India is now an important startup destination, and even small and medium-sized Chinese enterprises, venture capital firms and angel investors are eyeing it, and seeking local insights, experts said at an entrepreneurship forum in Beijing on Aug 21.
The event, which focused on topics like what kind of Chinese startup ideas can succeed in India, was organized by Google-backed Startup Grind, the world’s largest startup community that educates and connects 1.5 million entrepreneurs in more than 365 cities in 115 countries.
Chinese investors and startups with relevant products and services should consider expanding into India, said Kunal Shah, a serial entrepreneur best known as founder of the Freecharge app, which was bought for $400 million in 2015.
The time has come for founding cross-border startups that can serve the two gigantic markets of China and India, said Prateek Sharma, who oversees Sequoia Capital’s early stage investments in firms in the consumer internet and educational technology sectors.
While mass-sharing apps are popular, there are cultural nuances behind why food delivery and livestreaming apps have not taken off in India as they have in China. Voice-driven searches and “how-to” content are likely to see bright prospects in India, experts said.
They highlighted the lessons that can be drawn from both the failure of WeChat, which commands nearly 1 billion users in China, to outcompete messaging and content apps such as WhatsApp and Hike in the Indian market, and the early success of the Alibaba-backed UC internet browser.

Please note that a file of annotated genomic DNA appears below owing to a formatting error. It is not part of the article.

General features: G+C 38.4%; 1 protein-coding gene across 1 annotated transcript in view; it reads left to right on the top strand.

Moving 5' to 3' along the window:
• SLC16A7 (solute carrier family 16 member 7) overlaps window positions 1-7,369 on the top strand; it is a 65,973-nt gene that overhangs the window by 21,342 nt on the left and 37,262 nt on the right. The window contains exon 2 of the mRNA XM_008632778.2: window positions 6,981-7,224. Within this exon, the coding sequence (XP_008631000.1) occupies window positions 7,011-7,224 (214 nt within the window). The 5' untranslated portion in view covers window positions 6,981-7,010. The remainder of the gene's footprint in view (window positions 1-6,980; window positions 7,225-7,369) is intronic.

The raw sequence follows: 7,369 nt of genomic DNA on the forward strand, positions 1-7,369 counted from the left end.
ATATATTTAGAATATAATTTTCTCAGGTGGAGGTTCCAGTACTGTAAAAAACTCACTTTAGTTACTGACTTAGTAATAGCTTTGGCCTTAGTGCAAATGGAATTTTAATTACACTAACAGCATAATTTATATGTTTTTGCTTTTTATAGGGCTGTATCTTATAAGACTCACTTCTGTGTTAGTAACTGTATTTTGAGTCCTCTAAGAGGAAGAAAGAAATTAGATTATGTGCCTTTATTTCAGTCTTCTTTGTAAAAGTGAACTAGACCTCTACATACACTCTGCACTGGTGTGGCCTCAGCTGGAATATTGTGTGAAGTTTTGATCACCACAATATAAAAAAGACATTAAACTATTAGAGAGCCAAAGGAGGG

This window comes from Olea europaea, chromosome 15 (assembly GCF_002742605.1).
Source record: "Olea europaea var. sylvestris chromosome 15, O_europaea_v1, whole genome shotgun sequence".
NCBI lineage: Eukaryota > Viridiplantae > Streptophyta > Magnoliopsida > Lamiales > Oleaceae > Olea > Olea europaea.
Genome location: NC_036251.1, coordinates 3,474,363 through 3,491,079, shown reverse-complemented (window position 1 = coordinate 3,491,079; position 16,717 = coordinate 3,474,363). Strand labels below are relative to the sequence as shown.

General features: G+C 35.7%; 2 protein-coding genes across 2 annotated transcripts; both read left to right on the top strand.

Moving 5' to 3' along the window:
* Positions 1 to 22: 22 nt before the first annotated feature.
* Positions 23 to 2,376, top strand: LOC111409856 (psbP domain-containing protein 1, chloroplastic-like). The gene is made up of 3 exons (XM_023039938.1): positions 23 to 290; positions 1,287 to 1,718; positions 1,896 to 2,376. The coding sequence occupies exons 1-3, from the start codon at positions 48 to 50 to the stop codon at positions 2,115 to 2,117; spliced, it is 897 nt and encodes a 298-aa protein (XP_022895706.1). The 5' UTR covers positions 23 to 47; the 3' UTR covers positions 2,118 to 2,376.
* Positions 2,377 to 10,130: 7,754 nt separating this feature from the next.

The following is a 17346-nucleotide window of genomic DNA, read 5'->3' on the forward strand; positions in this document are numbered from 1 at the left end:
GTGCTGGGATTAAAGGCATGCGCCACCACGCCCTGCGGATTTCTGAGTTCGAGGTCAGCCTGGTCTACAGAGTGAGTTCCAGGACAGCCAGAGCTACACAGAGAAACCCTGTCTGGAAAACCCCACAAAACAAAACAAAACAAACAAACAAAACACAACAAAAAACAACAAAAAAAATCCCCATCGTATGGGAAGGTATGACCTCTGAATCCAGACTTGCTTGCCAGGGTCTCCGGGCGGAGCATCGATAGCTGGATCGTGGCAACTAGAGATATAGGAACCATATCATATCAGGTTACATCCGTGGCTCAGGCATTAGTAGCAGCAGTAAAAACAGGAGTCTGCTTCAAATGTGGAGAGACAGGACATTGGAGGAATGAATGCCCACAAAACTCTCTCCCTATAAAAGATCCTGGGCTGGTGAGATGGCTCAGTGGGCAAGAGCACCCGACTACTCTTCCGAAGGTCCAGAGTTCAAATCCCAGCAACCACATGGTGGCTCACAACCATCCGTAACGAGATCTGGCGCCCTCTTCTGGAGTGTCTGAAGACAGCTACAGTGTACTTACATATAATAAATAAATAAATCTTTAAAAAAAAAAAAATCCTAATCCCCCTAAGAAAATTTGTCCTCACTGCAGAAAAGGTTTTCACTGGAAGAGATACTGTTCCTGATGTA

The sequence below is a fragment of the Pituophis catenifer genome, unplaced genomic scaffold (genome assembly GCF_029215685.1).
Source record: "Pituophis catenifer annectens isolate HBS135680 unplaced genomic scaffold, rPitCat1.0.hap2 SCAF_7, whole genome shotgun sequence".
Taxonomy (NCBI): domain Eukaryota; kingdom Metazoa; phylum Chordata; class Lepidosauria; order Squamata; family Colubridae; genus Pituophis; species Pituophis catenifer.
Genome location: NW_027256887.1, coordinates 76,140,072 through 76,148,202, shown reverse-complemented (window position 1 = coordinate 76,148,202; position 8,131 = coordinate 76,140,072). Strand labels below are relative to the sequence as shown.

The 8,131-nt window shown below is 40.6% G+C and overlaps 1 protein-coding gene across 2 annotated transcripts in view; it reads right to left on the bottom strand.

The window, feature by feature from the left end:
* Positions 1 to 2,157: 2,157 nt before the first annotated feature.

Chinese entities can make the most of the ongoing digitalization drive in India that is creating digital IDs for more than 1 billion people, thereby spawning tremendous opportunities for online services. Also, the plummeting cost of access to 4G mobile data is a big game-changer, Sharma said.
Indian startup founders are evolving into broad-minded thinkers with can-do spirit, and are picky about investors. They are open to partnering with Chinese investors, who tend to back quality ventures but drive hard bargains for startup stakes, Shah said.
Chinese investors’ expertise in ensuring the startups they fund are productive is highly valued in India, more so because young Indian entrepreneurs are not “dam-builders but river-detectors” and travel a lot to learn from startup ecosystems in markets like China, he said. “I hire 15 interns in China just to understand the local nuances.”
Chinese startups can teach a thing or two to their Indian counterparts about being data or fact-driven, and in process and knowledge management, Sharma said.
Prakhar, an informal investor scout in China for Indian startups, said Chinese investors are no longer fixated on funding startups in the ASEAN region, Europe and North America, but are serious about investing in India.
Hanson Hu, an associate at Morningside Venture Capital, which has invested in successful Indian startup, said: “We haven’t experienced any troubles like slow bureaucracy. The going so far has been smooth and promising. It’s fun to work with Indian startup founders.”
Shah said: “Entrepreneurship isn’t about hiring a co-working space, networking and having chilled beer. It’s about being opportunistic and understanding consumer behavior. It’s about using technology to enable the motivation to do something. In this respect, Chinese investors can share their phenomenal experiences with Indian startups.”